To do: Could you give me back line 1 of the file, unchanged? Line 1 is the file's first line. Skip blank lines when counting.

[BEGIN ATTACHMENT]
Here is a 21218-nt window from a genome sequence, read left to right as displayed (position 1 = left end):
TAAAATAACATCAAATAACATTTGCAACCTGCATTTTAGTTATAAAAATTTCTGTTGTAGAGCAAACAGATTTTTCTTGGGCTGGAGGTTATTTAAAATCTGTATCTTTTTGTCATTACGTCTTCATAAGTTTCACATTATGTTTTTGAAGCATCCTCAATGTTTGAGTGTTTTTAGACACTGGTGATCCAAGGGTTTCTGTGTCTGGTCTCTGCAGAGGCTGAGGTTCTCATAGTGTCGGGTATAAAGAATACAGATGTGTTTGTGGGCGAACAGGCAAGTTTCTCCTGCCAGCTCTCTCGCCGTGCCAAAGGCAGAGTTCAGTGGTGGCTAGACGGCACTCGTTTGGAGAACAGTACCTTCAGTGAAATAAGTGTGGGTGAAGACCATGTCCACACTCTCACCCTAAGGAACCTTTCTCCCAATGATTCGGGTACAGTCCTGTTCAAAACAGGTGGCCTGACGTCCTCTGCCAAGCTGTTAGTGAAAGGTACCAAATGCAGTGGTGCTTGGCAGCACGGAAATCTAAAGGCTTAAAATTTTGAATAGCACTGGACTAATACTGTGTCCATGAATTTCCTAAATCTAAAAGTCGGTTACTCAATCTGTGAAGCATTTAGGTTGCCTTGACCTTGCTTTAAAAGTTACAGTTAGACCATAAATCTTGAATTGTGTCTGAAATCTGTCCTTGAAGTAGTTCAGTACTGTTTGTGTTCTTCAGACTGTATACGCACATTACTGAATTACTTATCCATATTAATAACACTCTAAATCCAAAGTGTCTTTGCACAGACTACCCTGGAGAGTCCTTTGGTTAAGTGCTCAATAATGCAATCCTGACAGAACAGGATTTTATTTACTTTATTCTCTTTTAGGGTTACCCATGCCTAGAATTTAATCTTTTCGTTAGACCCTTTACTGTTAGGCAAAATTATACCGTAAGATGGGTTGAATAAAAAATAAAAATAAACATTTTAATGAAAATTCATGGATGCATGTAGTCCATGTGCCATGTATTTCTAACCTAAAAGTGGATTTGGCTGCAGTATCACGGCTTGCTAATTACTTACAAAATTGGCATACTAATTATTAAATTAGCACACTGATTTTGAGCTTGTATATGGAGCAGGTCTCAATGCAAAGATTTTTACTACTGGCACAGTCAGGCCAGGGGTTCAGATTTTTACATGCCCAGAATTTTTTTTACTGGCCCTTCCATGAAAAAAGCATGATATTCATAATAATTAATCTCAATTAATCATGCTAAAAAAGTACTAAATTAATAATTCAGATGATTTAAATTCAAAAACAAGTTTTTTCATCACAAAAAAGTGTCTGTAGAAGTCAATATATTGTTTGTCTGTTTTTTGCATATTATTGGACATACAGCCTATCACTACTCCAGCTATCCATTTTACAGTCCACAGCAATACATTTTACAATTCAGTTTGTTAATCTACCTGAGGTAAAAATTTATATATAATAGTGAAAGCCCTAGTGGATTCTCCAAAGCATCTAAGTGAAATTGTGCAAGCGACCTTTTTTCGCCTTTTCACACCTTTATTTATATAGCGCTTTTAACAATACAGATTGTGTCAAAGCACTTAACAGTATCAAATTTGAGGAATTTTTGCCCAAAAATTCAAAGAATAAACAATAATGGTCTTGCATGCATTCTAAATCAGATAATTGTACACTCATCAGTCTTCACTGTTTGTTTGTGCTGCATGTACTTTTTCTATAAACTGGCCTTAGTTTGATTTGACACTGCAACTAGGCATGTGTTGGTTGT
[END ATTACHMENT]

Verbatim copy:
Here is a 21218-nt window from a genome sequence, read left to right as displayed (position 1 = left end):